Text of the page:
Note that if the type being compared supports operator== it will be more efficient to use std::compare_weak_order_fallback as it checks for equality first, which is more efficient, and only then falls back to operator<.

Interestingly, STL also says in the thread that in order to use the spaceship operator it is necessary to include the <compare> header, which is a bit weird as now we have an operator (a language feature) that depends on a standard library header.


Visual Studio extension and standalone app for build times and compilation data visualization.


Displays compilation cost inline in source files. Uses either MSVC or Clang -ftime-trace.

Debugging coroutines in Clang 15

There is a new article on the new coroutine debugging facilities in Clang 15. If you’re lucky enough to be able to use it, and are working with coroutines, these features could be very helpful.

Quote from the introduction:

For performance and other architectural reasons, the C++ Coroutines feature in the Clang compiler is implemented in two parts of the compiler. Semantic analysis is performed in Clang, and Coroutine construction and optimization takes place in the LLVM middle-end.

However, this design forces us to generate insufficient debugging information. Typically, the compiler generates debug information in the Clang frontend, as debug information is highly language specific. However, this is not possible for Coroutine frames because the frames are constructed in the LLVM middle-end.

To mitigate this problem, the LLVM middle end attempts to generate some debug information, which is unfortunately incomplete, since much of the language specific information is missing in the middle end.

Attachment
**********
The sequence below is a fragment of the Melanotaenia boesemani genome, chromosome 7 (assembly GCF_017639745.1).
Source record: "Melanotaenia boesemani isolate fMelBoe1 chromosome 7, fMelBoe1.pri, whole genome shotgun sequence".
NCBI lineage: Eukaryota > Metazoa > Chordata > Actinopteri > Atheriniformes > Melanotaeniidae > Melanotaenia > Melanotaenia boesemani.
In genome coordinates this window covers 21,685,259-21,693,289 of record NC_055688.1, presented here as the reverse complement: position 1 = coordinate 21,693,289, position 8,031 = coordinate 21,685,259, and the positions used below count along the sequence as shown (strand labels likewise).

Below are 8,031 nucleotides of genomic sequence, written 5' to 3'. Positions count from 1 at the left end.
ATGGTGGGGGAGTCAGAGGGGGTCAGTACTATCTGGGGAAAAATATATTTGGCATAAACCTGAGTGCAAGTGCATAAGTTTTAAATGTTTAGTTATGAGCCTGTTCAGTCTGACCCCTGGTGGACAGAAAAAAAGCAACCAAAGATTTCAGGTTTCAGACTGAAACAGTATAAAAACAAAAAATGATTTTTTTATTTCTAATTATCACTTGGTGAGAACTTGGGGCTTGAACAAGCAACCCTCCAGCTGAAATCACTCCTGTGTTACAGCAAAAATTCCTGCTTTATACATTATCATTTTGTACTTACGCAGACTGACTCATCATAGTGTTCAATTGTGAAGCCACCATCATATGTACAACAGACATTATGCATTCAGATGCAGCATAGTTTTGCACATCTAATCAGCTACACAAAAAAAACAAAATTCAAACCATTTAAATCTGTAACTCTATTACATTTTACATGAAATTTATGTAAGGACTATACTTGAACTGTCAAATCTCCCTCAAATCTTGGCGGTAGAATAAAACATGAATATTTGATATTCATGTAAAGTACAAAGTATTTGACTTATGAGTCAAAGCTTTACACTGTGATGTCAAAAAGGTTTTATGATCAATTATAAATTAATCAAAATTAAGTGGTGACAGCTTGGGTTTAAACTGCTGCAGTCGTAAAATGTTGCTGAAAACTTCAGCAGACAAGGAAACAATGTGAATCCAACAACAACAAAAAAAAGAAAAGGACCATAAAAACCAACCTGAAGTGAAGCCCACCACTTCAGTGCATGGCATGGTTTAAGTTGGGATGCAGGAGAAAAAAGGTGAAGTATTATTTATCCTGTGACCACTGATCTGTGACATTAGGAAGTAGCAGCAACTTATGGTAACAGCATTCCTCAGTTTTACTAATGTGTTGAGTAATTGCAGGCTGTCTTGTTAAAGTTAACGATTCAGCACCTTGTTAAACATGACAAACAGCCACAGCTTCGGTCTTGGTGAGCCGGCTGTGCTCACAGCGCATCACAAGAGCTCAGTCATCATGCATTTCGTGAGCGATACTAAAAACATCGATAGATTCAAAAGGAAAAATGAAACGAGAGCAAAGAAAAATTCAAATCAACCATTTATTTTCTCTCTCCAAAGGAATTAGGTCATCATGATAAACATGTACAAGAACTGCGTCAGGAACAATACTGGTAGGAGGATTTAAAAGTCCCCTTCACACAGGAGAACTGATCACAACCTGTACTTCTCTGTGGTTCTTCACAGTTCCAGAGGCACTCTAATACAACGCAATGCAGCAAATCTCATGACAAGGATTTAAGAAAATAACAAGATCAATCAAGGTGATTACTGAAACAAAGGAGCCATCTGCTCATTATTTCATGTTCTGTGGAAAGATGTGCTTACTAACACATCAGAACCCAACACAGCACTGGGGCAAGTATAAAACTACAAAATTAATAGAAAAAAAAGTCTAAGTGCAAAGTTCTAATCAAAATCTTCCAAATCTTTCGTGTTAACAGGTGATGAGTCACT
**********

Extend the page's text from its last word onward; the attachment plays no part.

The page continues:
This document describes how to use this debug information to better debug coroutines.

Lewis Baker on coroutines

Lewis Baker, who wrote a bulk of coroutine code and the helper library cppcoro, tweeted a link to Godbolt containing a heavily commented skeleton code for writing coroutine-based code. As you can see, it’s pretty long, so if you only want to use pre-built coroutine wrapper classes, use cppcoro. But if you need to implement coroutine support from scratch for your own types, this boilerplate code may come handy.

Steve Downey took the code and put it in a buildable CMake project for convenience.

John MacFarlane’s CMake project template


Large project package management


Suggested in the thread:

Bazel or CMake?


Insightful quote:

Our team have a medium sized C++ project that uses Bazel. Managing dependencies is painful, as nearly all third-party C++ libraries use CMake. <…>

Actually our codebase were originally using CMake. But there’s a high-rank manager, who came from Google, that kept saying how great Bazel is, and finally persuaded our tech lead to switch to Bazel.

BTW, the ex-Googler left our company a year ago, and Bazel sticks with us.


Managing dependencies in Bazel has been a lot easier than CMake.


Bazel is a better and more powerful build system overall, is more hermetic, has stronger support for accurate caching and parallel execution, including remote caching and remote execution, and caching and parallel/remote execution of tests <…>

Other quotes in favour of Bazel: # #

Other suggestions:

Boost 1.80

Engine Simulator

Combustion engine simulator that generates realistic audio.


A redditor asks: How to gauge a programmer’s C++ competency?

The first reply is:

Ask them their opinion on the language. If the first thing they do is sigh, they’re probably okay.

Twitter: CPU